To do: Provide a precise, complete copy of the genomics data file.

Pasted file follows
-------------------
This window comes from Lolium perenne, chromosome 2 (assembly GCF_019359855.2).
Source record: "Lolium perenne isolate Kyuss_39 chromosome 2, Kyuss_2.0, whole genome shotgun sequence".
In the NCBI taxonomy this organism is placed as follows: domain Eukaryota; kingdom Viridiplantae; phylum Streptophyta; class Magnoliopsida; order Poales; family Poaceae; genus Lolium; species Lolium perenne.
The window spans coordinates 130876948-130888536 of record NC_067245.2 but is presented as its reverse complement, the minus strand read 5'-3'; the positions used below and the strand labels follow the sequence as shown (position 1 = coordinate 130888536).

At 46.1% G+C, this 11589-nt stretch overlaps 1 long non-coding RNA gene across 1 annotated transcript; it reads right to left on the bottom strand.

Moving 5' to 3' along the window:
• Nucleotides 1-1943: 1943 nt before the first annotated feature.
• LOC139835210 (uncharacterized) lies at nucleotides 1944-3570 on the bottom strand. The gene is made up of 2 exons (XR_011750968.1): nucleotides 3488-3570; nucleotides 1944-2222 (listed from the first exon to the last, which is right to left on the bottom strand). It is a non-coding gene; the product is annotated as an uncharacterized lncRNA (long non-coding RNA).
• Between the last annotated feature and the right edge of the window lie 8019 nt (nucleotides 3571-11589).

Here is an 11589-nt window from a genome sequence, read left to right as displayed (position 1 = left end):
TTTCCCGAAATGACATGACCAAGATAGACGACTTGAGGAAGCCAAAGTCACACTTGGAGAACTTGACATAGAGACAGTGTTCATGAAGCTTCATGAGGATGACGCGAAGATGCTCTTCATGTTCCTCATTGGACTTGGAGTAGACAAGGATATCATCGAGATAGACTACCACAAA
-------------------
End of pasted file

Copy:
This window comes from Lolium perenne, chromosome 2 (assembly GCF_019359855.2).
Source record: "Lolium perenne isolate Kyuss_39 chromosome 2, Kyuss_2.0, whole genome shotgun sequence".
In the NCBI taxonomy this organism is placed as follows: domain Eukaryota; kingdom Viridiplantae; phylum Streptophyta; class Magnoliopsida; order Poales; family Poaceae; genus Lolium; species Lolium perenne.
The window spans coordinates 130876948-130888536 of record NC_067245.2 but is presented as its reverse complement, the minus strand read 5'-3'; the positions used below and the strand labels follow the sequence as shown (position 1 = coordinate 130888536).

At 46.1% G+C, this 11589-nt stretch overlaps 1 long non-coding RNA gene across 1 annotated transcript; it reads right to left on the bottom strand.

Moving 5' to 3' along the window:
• Nucleotides 1-1943: 1943 nt before the first annotated feature.
• LOC139835210 (uncharacterized) lies at nucleotides 1944-3570 on the bottom strand. The gene is made up of 2 exons (XR_011750968.1): nucleotides 3488-3570; nucleotides 1944-2222 (listed from the first exon to the last, which is right to left on the bottom strand). It is a non-coding gene; the product is annotated as an uncharacterized lncRNA (long non-coding RNA).
• Between the last annotated feature and the right edge of the window lie 8019 nt (nucleotides 3571-11589).

Here is an 11589-nt window from a genome sequence, read left to right as displayed (position 1 = left end):
TTTCCCGAAATGACATGACCAAGATAGACGACTTGAGGAAGCCAAAGTCACACTTGGAGAACTTGACATAGAGACAGTGTTCATGAAGCTTCATGAGGATGACGCGAAGATGCTCTTCATGTTCCTCATTGGACTTGGAGTAGACAAGGATATCATCGAGATAGACTACCACAAA